SOUTH CAROLINIANA LIBRARY
UNIVERSITY SOUTH CAROLINIANA SOCIETY
Roderick Salley McLucas PapersForty-three manuscripts, 1860-1898 and undated, of Roderick Salley McLucas (1842-1902), one-time resident of Marion County, consist chiefly of correspondence addressed to McLucas from brothers Hugh and John Dhu McLucas, sisters Martha and Mary Jane McLucas, and various other family members. Among the collection's antebellum items are letters, 17 May and October 1860, describing travels in Arkansas; and a letter from T.A. McRae, written from Clio, 5 November 1860, reporting excitement in Marlboro District over the presidential election and the arrest of persons suspected of "insurrectionary movements."
Civil War letters, 1 May and 27 July 1861, from Roderick's brother Hugh McLucas, indicate that he had joined McQueen's Guards, give news of military actions near Fairfax and Centreville, Va., report that the Yankees had suffered heavy casualties and left behind much equipment and ordnance, and describe the horror of "a battlefield, covered with dead and dying men, an awful sight to look upon." A letter from eldest brother, J.D. McLucas, 2 September 1864, written from Camp near Winchester, Va., reports that he was a participant in a court martial involving captains Townsend and Joy, who were accused of cowardice.
Items pertaining to R.S. McLucas' employment as a school teacher include a letter, 25 January 62, from J.D. McLucas, commending his younger brother upon his decision to teach and suggesting—"Epistolary correspondence, if properly attended to will not only improve your hand-write; but it is also necessary to improve your stile of writing; in both of which you are yet deficient." A contractual agreement, 1 February 1863, Selkirk, Marion District, specifies terms whereby McLucas was hired as teacher for a ten-month period; and a letter from Mary Jane McLucas, 27 November 1863, indicates that she was awaiting an offer to teach at Clio—"I will not engage for anything less than $800 and our board, & told them I thought $1000 would be but a small consideration for the times."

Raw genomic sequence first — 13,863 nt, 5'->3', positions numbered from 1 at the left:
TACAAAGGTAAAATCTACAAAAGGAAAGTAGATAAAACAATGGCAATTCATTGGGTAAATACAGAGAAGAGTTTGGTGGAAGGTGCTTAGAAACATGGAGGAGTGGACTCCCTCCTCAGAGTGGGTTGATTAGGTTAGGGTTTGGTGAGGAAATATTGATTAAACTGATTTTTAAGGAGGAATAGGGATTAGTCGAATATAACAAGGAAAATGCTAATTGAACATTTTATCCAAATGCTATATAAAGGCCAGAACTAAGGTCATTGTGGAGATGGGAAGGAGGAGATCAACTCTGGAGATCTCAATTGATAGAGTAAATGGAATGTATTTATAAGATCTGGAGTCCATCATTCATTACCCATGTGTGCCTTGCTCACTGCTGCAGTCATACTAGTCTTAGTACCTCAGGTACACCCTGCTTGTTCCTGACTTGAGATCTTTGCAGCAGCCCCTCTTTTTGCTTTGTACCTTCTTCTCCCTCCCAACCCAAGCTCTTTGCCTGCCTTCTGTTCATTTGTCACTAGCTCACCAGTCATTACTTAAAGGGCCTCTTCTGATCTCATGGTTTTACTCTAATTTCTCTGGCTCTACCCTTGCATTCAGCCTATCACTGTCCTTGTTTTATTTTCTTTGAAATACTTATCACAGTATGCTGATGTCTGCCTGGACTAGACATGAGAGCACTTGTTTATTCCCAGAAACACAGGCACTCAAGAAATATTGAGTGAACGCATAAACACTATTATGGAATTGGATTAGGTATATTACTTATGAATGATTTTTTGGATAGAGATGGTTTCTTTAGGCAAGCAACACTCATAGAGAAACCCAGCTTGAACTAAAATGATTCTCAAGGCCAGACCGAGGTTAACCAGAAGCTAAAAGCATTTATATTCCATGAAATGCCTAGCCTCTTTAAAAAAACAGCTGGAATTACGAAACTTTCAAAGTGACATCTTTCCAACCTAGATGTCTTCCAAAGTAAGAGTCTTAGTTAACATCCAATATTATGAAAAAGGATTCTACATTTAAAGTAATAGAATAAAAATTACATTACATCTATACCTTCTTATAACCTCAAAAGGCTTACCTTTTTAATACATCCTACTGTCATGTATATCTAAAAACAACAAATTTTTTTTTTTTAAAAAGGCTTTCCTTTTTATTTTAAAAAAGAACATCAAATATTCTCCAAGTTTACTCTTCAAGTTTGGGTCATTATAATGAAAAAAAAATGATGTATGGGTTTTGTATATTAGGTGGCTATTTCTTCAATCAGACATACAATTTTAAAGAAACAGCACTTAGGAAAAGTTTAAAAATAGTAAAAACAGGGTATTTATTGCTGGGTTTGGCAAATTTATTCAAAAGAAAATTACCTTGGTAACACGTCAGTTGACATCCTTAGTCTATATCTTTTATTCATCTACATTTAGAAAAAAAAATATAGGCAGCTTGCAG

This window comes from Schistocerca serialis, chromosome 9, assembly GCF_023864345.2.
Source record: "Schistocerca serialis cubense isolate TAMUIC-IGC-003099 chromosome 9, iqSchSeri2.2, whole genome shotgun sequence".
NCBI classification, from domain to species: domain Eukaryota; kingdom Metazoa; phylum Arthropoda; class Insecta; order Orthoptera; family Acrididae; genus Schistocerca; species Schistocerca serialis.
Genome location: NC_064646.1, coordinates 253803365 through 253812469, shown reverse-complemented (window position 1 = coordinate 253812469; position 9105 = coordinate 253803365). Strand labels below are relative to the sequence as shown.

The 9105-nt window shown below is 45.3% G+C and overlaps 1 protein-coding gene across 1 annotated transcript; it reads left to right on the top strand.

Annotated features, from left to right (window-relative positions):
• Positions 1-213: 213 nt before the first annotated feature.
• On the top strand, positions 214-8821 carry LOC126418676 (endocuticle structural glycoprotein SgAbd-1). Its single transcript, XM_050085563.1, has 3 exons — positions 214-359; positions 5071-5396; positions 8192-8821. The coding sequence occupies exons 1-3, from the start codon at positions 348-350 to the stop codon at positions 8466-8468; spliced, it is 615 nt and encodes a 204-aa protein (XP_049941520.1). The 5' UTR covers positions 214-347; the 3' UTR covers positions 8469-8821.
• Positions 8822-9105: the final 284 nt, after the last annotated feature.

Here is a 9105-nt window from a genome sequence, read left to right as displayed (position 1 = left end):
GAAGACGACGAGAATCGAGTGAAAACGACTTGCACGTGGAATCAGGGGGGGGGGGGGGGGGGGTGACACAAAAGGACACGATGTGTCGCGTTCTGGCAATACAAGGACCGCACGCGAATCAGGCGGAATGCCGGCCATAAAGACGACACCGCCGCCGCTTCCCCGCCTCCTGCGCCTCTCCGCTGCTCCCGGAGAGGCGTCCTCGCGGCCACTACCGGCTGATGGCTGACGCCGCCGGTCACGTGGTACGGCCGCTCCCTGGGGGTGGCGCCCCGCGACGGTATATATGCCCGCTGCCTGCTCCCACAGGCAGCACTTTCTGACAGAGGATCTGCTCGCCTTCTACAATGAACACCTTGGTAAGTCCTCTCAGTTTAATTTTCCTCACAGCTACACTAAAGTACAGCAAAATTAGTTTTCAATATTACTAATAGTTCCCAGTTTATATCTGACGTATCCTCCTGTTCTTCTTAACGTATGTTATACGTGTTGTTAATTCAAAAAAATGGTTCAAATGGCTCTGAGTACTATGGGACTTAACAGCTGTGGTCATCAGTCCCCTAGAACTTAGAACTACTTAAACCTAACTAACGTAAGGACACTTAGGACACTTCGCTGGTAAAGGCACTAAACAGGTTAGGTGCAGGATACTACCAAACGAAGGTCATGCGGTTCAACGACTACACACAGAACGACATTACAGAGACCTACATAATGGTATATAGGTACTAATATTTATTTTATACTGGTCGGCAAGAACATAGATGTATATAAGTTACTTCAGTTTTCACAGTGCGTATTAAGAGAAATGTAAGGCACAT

Post-war letters include that of J.D. McLucas, 22 August 1867, written from Marion, noting the presence of Federal troops and detectives "going about the Country arresting persons who were concerned in committing murders &c or Deserters, negroes &c during the war," and complaining that people were slow to register—"if they do not do better in future...the negroes will take and rule the Country."
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